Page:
Best practice in Microsoft Lync 2013 pilot user selection

 

One of the most important tasks of pilot planning is thoughtful participant selection.

A Lync pilot is a realistic validation of the resources and procedures needed on a larger scale during each phase of your organization-wide rollout.  To achieve the most realistic results, the pilot program should mimic how Lync will be used when it is deployed organization-wide, while verifying Lync functionality across all major features and Microsoft Lync Server workloads.

The pilot phase is different from the rollout phase in three important ways. It involves:

  1. Carefully chosen participants, carefully targeted scenarios, and clearly focused goals.
  2. Additional user attention, training, and support activities that are more informal and hands-on than what you’ll provide during the rollout.
  3. Surveys to assess user experiences and satisfaction with the Lync client, training, communications, and devices.

Because of the relatively small scale of the pilot, you can afford to take a more hands-on approach to support, training, and feedback gathering. This will pay off as your rollout progresses. By allowing you to quickly change or modify resources and gather first-hand data about areas for improvement.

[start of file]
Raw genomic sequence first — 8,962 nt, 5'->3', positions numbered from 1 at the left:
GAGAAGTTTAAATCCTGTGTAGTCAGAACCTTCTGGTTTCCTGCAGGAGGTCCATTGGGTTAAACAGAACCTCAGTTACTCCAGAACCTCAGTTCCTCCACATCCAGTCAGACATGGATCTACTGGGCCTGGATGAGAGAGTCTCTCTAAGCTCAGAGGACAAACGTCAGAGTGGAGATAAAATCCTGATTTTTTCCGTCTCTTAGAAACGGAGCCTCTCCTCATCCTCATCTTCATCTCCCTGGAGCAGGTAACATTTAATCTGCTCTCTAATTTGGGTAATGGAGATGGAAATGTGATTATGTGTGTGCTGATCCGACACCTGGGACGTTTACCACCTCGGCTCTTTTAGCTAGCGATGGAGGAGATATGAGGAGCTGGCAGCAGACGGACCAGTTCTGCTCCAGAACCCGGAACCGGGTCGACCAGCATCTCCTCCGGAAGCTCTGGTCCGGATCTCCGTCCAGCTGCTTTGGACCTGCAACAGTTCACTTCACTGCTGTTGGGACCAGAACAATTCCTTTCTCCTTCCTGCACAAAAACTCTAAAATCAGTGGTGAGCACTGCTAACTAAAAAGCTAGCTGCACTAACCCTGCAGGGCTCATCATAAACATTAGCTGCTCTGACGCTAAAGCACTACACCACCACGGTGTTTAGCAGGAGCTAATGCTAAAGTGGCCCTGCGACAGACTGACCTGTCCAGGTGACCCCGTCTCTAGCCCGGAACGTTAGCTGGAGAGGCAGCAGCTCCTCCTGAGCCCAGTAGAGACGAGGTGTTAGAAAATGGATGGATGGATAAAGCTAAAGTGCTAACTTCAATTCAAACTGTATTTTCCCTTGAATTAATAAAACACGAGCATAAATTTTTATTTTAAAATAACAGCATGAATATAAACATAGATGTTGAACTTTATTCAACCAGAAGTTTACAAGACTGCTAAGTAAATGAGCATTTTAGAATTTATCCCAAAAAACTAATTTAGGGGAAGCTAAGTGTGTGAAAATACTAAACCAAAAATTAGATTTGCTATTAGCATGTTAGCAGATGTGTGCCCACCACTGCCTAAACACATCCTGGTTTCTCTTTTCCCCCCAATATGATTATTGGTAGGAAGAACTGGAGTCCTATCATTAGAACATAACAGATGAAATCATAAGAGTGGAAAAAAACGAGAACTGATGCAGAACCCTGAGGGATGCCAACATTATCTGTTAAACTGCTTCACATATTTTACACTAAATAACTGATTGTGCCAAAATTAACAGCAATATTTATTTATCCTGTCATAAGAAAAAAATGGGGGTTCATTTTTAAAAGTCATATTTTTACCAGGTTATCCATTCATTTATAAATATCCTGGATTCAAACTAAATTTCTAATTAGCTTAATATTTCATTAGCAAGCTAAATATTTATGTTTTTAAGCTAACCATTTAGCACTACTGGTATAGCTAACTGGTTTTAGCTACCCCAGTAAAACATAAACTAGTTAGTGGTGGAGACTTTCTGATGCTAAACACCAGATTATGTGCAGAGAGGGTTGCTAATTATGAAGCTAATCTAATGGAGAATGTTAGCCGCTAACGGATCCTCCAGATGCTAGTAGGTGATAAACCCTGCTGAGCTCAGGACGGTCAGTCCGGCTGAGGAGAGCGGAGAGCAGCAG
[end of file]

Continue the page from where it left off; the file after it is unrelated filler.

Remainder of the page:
To enable the best evaluation with the fewest resources, an ideal Microsoft Lync pilot group includes representative users of all usage scenarios designed to validate the organization’s requirements and intended use of feature sets.  The pilot should extend to key people in IT, training and help desk.  This allows a thorough validation while fully optimizing project management resources.

Selecting users for the pilot

The primary criteria for selecting pilot users are to include:

  • A broad spectrum of skill levels.
  • Representatives from a variety of roles within your organization (exec admin, management, project manager, conferencing power users), different departments/business units, multiple regions (if applicable)
  • Enthusiastic individuals willing to complete testing and provide feedback in a timely manner.
  • Users for every targeted workload including conferencing.
  • Located near a Lync Champion who can provide desk-side support.

If your pilot is validating one or more remote user scenarios, include:

  • Alternate support communication if a local Lync Champion isn’t available.
  • Remote users who are enthusiasts with a higher technical skill level.